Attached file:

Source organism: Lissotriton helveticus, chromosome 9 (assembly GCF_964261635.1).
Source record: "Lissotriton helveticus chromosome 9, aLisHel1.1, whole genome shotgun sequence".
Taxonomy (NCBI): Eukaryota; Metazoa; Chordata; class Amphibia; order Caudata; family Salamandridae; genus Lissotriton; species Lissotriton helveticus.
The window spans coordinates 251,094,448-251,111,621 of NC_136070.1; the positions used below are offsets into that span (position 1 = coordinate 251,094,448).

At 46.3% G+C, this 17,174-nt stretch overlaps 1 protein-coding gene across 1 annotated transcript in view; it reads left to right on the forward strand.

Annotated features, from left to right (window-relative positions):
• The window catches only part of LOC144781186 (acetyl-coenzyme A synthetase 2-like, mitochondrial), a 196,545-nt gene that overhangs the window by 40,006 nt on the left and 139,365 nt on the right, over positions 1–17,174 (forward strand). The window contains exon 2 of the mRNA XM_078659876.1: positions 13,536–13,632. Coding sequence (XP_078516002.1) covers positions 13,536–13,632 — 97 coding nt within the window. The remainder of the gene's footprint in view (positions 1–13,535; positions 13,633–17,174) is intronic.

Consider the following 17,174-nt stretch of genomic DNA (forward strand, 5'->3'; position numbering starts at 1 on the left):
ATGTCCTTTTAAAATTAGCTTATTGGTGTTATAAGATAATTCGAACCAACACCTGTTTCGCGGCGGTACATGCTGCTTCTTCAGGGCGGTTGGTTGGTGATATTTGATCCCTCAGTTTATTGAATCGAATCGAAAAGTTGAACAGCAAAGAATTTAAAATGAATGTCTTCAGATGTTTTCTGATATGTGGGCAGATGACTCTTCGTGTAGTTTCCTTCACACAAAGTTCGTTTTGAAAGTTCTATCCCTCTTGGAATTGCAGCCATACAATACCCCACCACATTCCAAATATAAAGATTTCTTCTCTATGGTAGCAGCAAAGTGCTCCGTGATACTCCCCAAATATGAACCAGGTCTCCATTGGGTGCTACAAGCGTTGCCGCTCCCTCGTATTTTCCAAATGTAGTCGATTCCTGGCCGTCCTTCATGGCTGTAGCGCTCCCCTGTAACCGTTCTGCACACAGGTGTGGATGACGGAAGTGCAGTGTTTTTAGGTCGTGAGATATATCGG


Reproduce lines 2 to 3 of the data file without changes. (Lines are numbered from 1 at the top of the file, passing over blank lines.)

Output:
Source record: "Lissotriton helveticus chromosome 9, aLisHel1.1, whole genome shotgun sequence".
Taxonomy (NCBI): Eukaryota; Metazoa; Chordata; class Amphibia; order Caudata; family Salamandridae; genus Lissotriton; species Lissotriton helveticus.